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  • 1989 Domaine des Chesnaies Bourgueil Cuvée Prestige

    France, Loire Valley, Touraine, Bourgueil

    (With the lamb and carryover with the cheeses)
    Pretty young color with hints of purple still there. Nose is open and immediate – and all green. It isn’t ivy, but it is some kind of vine leaf. I often smell it when I walk out the front door of my house on an autumn morning. Reinsert nose to glass and see what else is there. Okay, we’re getting a little variety now but not the kind we’re looking for, as bell pepper joins the vine leaf. Leave it alone for while and then take another sniff. Okay, somewhere in the background is some very faint berry fruit. On the palate, some more prominent fruit on entry that immediately dies on the mid-palate. Finish is reasonably long, but all vine leaves and bell pepper. I recently had the ’76 and it took a long time for that one to pick up weight and fruit, so I try again after forty-five minutes or so. Wishful thinking may have produced a touch more fruit and let some earth step up a little, but this is really just a really disappointingly green wine. I loved the green notes in the ’76 and I’m a big fan and defender of Loire cab franc in general, but this is just too much. In the past I may have modified Jean-Marie Guffens’s oak quote to “There’s no such thing as an overly green Loire red, just an underfruited one”. After this wine, I can never say that again. Damn disappointing as I was really looking forward to this.

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  • 2000 Domaine Ostertag Riesling Muenchberg Vendanges Tardives

    France, Alsace, Alsace Grand Cru

    (With the cheeses and the dessert)
    Beautiful bright gold with sparkling yellow highlights. Incredibly rich and viscous like an SGN or a BA. This is just lovely on the nose with swirling and soaring floral notes of honeysuckle nectar and sweet freshly mowed hay taking the lead. Beneath that, there is rich peach fruit and a honeyed elegance. One can almost taste the concentration just by sniffing. Equally concentrated on the palate with a very sweet entry of honey and ginger-candied fruit. As it moves to the mid-palate, the acid picks up and – while still very sweet and concentrated – the wine just seems to zip right along the tongue very brightly, leaving a trail of sweet stone fruit and cool mineral in its path. Floral honey, more mineral, and hints of citrus are the highlights of an almost perpetual finish. This is stunning stuff and more than makes up for the Beaufort and Bourgueil disappointments. If infanticide is this good, I can only imagine what the wine will be like in time.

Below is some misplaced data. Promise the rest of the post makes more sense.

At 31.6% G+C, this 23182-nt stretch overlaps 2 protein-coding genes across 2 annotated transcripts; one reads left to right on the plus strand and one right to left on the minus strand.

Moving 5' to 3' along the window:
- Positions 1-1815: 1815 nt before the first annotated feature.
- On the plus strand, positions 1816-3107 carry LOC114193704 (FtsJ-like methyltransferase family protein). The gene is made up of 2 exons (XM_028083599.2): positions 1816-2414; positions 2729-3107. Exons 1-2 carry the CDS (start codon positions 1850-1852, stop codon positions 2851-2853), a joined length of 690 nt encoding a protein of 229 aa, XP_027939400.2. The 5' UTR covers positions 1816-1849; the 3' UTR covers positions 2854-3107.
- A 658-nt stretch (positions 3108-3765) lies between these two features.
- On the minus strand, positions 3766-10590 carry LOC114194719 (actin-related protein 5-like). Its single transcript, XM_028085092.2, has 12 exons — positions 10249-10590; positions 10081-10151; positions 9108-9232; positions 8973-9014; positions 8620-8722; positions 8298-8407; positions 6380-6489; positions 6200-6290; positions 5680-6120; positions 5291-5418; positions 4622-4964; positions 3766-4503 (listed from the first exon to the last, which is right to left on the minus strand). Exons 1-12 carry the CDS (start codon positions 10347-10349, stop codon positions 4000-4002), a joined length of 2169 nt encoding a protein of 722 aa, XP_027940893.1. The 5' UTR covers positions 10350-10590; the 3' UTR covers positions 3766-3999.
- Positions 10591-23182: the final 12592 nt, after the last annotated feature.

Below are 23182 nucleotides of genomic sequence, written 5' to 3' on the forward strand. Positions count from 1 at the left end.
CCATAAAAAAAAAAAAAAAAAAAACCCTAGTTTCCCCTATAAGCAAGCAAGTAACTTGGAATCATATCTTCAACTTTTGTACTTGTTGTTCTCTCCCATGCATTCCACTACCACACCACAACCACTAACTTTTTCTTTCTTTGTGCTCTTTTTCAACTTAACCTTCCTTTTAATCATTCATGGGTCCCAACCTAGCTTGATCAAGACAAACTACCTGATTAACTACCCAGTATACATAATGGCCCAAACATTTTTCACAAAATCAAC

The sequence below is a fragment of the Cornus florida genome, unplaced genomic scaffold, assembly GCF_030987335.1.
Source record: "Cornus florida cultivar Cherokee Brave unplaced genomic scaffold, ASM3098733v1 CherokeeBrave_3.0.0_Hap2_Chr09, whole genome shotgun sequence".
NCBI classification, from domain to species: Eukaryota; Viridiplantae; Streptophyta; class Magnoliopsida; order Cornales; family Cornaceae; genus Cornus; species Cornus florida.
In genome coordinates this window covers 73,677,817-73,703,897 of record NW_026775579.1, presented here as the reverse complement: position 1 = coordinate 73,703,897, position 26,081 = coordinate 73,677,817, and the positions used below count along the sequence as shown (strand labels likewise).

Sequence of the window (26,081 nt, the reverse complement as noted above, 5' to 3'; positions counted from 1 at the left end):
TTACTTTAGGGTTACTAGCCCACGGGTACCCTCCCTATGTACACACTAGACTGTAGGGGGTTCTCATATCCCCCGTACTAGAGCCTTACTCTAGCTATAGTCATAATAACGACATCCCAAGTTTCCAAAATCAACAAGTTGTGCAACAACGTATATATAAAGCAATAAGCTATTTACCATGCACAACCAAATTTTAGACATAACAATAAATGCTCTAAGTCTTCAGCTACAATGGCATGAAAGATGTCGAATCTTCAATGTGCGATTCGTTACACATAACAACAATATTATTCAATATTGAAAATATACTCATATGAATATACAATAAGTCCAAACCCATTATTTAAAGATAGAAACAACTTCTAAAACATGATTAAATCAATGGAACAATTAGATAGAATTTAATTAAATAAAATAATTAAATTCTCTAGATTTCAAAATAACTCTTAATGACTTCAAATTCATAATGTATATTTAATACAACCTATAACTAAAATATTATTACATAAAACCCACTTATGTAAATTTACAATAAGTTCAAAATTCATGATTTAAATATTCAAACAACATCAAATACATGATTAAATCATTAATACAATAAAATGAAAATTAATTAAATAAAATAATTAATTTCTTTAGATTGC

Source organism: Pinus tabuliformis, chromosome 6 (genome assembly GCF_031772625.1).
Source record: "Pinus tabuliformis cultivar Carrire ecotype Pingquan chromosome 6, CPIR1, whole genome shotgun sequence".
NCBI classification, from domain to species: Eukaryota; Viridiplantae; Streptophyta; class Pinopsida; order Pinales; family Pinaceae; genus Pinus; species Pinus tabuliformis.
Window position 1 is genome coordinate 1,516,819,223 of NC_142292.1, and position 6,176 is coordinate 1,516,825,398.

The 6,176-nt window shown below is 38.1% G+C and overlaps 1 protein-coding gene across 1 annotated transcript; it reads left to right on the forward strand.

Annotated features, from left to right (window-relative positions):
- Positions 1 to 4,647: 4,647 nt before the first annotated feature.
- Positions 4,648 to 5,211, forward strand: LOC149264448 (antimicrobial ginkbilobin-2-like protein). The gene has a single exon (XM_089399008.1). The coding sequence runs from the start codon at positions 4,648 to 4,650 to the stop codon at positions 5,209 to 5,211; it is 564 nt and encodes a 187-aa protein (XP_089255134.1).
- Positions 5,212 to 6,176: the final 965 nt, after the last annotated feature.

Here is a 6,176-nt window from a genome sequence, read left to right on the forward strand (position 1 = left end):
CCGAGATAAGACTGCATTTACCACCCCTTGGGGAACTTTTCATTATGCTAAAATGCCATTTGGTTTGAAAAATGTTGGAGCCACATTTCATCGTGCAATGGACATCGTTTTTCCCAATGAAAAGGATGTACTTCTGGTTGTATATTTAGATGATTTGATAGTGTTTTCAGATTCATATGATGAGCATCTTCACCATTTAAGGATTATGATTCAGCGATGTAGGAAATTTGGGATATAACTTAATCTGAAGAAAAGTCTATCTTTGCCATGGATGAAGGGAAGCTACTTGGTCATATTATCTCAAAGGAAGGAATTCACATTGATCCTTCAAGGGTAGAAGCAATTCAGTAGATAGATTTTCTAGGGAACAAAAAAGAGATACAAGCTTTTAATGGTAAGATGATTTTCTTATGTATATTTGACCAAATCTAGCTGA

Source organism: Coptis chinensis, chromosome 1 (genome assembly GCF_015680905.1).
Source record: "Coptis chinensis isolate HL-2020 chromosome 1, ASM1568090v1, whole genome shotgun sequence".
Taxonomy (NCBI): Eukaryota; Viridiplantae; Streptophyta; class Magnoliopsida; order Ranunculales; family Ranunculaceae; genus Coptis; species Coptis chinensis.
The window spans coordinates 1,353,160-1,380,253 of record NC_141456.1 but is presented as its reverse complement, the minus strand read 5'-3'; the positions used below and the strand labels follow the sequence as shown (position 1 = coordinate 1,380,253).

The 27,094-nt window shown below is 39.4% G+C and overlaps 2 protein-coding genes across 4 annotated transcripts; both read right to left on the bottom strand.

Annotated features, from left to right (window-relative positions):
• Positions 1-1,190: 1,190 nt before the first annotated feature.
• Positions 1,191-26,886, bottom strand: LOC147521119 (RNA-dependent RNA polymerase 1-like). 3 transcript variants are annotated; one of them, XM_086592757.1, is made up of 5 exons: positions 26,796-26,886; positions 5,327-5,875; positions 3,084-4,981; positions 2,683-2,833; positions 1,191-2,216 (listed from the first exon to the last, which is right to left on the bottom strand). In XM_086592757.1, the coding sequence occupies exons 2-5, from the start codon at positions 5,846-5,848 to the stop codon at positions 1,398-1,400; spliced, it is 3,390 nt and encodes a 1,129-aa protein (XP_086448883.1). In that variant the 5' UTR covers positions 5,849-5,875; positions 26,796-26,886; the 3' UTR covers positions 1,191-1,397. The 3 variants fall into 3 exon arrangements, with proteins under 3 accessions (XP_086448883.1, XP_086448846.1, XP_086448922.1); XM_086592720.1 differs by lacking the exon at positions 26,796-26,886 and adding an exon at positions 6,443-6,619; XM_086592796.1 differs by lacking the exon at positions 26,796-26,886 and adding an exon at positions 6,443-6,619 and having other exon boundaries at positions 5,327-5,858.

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Closing

Two abject failures and some great showings.

The Beaufort wine was just wierd. I've had an André Beafort rosé doux that was incredibly strawberry-driven, but it was lovely. I don't know what the relationship may be, as I can't keep the Beauforts straight in Champagne. The Bourgueil was a major disappointment, as I normally love the leafy notes in cab franc. But this was greener than any Medocino cab sauv you've ever seen.

The Diebolt-Vallois is always a great wine to show people who normally drink big-house Champagne and it was on form. The Vouvray had one person who doesn't normally drink white wine coming back for refills. The Bandol was just one of those matches made in heaven. It would have been good on its own, but it was sublime with Sam's perfect lamb. The Ostertag was a revelation despite its youth. (I'm going to be buying more of that for sure.)